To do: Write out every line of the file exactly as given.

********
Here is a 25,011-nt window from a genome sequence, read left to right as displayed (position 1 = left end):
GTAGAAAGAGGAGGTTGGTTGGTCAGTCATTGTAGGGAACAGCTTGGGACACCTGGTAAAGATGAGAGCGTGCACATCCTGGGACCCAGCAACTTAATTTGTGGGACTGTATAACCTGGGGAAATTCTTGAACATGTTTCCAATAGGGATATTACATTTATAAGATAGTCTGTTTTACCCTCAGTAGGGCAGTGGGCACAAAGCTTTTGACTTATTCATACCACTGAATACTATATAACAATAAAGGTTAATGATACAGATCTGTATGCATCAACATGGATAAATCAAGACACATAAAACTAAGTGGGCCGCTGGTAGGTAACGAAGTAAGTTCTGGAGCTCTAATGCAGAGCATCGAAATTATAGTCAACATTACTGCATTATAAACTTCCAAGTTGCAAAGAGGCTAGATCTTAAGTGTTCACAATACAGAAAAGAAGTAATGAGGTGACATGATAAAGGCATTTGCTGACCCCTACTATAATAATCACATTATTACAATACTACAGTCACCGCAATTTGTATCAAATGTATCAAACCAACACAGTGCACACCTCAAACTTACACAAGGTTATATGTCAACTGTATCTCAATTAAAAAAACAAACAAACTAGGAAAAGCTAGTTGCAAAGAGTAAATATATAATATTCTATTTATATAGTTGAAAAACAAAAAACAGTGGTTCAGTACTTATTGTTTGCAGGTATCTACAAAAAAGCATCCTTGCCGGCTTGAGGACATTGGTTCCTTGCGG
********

Here is a 25,011-nt window from a genome sequence, read left to right as displayed (position 1 = left end):
GTAGAAAGAGGAGGTTGGTTGGTCAGTCATTGTAGGGAACAGCTTGGGACACCTGGTAAAGATGAGAGCGTGCACATCCTGGGACCCAGCAACTTAATTTGTGGGACTGTATAACCTGGGGAAATTCTTGAACATGTTTCCAATAGGGATATTACATTTATAAGATAGTCTGTTTTACCCTCAGTAGGGCAGTGGGCACAAAGCTTTTGACTTATTCATACCACTGAATACTATATAACAATAAAGGTTAATGATACAGATCTGTATGCATCAACATGGATAAATCAAGACACATAAAACTAAGTGGGCCGCTGGTAGGTAACGAAGTAAGTTCTGGAGCTCTAATGCAGAGCATCGAAATTATAGTCAACATTACTGCATTATAAACTTCCAAGTTGCAAAGAGGCTAGATCTTAAGTGTTCACAATACAGAAAAGAAGTAATGAGGTGACATGATAAAGGCATTTGCTGACCCCTACTATAATAATCACATTATTACAATACTACAGTCACCGCAATTTGTATCAAATGTATCAAACCAACACAGTGCACACCTCAAACTTACACAAGGTTATATGTCAACTGTATCTCAATTAAAAAAACAAACAAACTAGGAAAAGCTAGTTGCAAAGAGTAAATATATAATATTCTATTTATATAGTTGAAAAACAAAAAACAGTGGTTCAGTACTTATTGTTTGCAGGTATCTACAAAAAAGCATCCTTGCCGGCTTGAGGACATTGGTTCCTTGCGG